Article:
Rebutia violaciflora - 10 seeds
Rebutia violaciflora - 10 seeds
Rebutia violaciflora is another lovely variety that features golden yellow spines that grow 25 mm long and a yellow-green, clump-forming, globular body. It carries large, funnel-shaped, light-violet blossoms in the early spring. Rebutia violaciflora is one of the morphological or local forms of Rebutia minuscula, but the differences are in reality very minimal and the two plants are not readily distinguishable, if not flowering. More likely they are one and the same species, but it still has a value for a collector because they identify plants with particular characters. These light-violet flowered plants found in our collections, are almost always raised from selected self-pollinating strains and autogamy preserve this character in pureness, but in natural populations the colour of flowers ranges from red to purple, to violet and specific colouration such as violet is often the result of artificial selections.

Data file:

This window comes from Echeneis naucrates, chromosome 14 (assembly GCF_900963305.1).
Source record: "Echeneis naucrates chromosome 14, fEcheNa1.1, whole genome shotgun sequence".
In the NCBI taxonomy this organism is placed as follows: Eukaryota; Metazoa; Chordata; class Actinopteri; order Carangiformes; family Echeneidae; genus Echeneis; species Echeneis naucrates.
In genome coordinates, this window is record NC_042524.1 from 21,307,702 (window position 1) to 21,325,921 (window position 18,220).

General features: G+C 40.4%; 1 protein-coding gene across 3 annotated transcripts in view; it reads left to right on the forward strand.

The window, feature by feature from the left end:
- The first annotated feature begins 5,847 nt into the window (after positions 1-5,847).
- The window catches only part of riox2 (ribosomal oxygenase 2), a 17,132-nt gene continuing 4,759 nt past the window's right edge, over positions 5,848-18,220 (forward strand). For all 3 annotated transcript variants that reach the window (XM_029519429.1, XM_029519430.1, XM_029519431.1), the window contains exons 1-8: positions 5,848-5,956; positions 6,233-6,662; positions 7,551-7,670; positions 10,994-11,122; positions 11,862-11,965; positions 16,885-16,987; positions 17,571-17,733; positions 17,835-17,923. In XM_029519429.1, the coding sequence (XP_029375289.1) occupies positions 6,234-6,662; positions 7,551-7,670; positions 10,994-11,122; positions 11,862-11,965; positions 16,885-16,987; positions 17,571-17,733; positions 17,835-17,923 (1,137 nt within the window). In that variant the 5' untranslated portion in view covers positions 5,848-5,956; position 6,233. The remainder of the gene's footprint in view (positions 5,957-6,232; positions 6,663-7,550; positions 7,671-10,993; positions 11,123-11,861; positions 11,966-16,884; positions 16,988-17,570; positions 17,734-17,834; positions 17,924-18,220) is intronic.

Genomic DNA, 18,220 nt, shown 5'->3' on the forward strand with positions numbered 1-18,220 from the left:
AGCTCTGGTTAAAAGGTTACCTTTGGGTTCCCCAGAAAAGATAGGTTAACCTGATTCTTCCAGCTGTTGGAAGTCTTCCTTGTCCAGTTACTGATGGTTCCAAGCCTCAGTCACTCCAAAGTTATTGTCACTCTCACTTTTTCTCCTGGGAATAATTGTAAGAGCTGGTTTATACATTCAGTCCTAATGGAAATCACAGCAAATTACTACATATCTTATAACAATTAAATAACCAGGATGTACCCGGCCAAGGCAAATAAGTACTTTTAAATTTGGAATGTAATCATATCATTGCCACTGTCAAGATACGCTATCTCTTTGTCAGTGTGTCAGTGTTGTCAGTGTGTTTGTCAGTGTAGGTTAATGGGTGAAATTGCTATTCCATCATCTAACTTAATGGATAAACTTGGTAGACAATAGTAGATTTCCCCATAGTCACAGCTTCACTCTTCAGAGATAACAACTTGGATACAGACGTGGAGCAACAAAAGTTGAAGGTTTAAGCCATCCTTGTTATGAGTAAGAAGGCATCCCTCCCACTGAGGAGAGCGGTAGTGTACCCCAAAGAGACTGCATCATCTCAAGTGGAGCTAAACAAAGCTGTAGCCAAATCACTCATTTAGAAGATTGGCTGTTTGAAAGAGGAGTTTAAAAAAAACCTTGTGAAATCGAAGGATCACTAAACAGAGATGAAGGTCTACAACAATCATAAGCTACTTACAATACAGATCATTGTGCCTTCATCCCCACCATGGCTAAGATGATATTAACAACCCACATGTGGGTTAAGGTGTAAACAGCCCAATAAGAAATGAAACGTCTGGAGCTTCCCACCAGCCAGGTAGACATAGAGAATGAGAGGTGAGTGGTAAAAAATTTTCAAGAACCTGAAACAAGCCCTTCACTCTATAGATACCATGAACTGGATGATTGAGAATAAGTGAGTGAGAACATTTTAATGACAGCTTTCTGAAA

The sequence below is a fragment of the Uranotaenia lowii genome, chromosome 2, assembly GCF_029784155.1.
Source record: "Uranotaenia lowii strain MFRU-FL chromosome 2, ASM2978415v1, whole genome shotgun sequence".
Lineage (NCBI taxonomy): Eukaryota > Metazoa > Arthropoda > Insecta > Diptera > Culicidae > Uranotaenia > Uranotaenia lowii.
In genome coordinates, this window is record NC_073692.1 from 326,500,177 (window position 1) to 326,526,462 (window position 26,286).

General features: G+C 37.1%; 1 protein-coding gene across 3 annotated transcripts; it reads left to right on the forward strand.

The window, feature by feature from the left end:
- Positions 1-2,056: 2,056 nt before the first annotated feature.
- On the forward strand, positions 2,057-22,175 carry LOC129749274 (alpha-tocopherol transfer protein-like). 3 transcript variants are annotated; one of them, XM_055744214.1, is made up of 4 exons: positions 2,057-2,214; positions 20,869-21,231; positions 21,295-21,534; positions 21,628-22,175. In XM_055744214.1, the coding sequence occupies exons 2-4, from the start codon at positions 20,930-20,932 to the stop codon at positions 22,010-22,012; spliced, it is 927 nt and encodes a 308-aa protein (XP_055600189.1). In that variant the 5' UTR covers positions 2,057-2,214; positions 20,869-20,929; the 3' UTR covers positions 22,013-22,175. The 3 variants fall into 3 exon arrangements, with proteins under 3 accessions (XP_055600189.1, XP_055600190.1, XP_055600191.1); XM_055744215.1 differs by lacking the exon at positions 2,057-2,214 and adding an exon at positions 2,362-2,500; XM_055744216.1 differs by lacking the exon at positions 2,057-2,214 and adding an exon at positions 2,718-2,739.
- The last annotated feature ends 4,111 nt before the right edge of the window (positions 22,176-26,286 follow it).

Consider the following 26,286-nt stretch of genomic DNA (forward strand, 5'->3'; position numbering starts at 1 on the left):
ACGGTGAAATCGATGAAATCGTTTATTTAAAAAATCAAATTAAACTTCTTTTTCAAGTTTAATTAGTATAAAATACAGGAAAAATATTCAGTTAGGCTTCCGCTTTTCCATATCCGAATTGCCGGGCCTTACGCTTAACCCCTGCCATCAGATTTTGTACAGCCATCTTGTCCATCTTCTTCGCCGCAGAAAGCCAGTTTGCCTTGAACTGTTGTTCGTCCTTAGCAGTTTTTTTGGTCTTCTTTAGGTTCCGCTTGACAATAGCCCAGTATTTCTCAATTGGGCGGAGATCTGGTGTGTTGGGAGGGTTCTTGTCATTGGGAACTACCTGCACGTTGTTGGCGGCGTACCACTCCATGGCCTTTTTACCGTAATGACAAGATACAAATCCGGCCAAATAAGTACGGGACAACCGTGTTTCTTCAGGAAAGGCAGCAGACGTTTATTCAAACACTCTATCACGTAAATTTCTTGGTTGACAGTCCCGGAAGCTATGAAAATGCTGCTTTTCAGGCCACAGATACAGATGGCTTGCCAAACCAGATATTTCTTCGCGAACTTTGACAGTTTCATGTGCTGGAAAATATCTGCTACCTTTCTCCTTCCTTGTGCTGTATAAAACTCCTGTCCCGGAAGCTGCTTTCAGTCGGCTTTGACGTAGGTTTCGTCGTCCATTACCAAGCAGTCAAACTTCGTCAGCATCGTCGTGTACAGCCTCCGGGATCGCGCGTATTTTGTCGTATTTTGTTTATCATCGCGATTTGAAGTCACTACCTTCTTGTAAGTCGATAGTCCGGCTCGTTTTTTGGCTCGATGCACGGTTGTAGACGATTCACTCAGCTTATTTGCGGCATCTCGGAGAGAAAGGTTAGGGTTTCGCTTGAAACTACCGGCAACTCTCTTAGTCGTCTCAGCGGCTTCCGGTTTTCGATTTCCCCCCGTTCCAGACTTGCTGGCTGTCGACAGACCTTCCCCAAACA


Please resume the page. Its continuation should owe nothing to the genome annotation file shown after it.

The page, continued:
Rebutia minuscula comes from mountainous areas, so like bright light, and cool and dry conditions in the winter. The whole Rebutia minuscula complex has delightful flowers and the plants remain compact, and clumps can easily be managed by division. It is easy to cultivate and recommended for beginners. It is a slow growing but easily flowering species that will make clumps given the best conditions. Soils: This species is easy to cultivate in a very open mineral mix with at least 50% sand or pumice grit and a pH slightly on the acidic side. They are small container size plants and prefer deep pots and good drainage to accommodate their tap roots, but they rot prone, because of the sensitivity to excess of watering, not easy to get to any large size on their own roots (it's really a challenge to grow them into a large clump). They will occupy a small pot comfortably, and eventually remain a manageable sized house plant. It is better that they are repotted regularly. Repotting will increase the number and size of stems, and will increase the number of flowers produced. Repot yearly until they reach about 100 mm in size, then every two or three years will suffice. Repotting is best done at the end of winter, but can be done at other times, too. Do not water for a couple of weeks after repotting, to reduce risk of root rot via broken roots. A layer of 'pea' gravel at the bottom of the pot improves drainage. A layer of decorative gravel as a top dressing helps prevent the caking of the potting mix, which decreases the rate of water absorption. It also keeps the perlite and pumice from blowing everywhere, and looks nice. Watering: It requires full sun or light shade and careful watering to keep plant compact, and maintain strong and dense spines and allow the pot to dry out between waterings. Keep dry in winter at a minimum temperature of 0°C. It tends to rot if too wet. The plants can be placed outdoors in April, but protected from rain and direct sunlight. Water them thoroughly when placed out, and again in two weeks, and again in one week. After one month the plants are ready to be placed out in full sun and full rain for the summer. During dry spells the collection is watered once a week, during hot dry spells, twice a week. Fertilization: Feed with a high potassium fertilizer in summer. Hardiness: It is reputedly resistant to frost if kept on the dry side prior to, and during, cold weather and requires a winter rest period (hardy to -7° C, or less for short periods). Rebutias grow in nature at high altitudes, and do not thrive well at high temperatures in cultivation. They will often go dormant in mid-summer, and resume growth again when the weather cools in late August. They can tolerate amazingly low temperatures for long periods of time. All species can take a frost, even when not bone dry. It is generally accepted that plants kept at too high a temperature, or watered too much during the winter rest period, will not bloom the following year. They will be perfectly happy in pots outdoors from April to September if protected from torrential rain and hail. The plant tolerates extremely bright situations but enjoys filtered sunlight or afternoon shade, inside it needs bright light, and some direct sun. Tends to bronze in strong light, which encourages flowering and heavy spine production, but is likely to suffer from sun scorch or stunted growth if over exposed to direct sunlight during the hottest part of the day in summer.